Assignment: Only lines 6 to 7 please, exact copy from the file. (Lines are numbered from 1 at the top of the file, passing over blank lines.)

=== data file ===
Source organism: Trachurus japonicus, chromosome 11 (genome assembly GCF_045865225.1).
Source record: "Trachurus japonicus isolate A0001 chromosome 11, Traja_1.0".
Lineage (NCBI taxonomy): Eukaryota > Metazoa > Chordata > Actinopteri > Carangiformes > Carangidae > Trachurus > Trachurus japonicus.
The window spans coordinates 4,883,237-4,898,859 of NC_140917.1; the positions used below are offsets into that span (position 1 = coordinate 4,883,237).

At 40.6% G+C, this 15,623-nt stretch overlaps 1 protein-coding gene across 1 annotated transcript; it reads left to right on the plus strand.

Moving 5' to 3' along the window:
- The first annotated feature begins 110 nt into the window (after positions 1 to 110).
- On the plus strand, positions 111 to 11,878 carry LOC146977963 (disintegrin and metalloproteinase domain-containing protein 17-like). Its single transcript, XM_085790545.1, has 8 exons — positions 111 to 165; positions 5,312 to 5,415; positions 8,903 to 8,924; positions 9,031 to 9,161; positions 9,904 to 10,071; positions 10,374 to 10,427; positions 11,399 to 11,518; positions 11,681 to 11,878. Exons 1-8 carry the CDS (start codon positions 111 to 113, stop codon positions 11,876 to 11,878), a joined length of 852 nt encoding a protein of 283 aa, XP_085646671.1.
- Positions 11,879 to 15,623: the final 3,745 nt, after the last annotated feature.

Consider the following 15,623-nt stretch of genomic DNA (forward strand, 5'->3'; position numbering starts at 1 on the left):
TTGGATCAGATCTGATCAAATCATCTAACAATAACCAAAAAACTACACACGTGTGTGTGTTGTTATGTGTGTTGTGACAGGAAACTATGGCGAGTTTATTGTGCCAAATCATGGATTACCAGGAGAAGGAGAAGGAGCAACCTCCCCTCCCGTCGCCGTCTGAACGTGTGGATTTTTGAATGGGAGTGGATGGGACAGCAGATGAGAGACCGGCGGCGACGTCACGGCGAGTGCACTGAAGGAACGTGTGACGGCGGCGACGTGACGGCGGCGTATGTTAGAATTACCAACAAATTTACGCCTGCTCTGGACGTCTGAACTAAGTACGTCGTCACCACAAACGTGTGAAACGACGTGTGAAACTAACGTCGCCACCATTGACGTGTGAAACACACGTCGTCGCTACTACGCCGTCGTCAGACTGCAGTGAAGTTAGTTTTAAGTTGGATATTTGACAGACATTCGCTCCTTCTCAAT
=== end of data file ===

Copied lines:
Moving 5' to 3' along the window:
- The first annotated feature begins 110 nt into the window (after positions 1 to 110).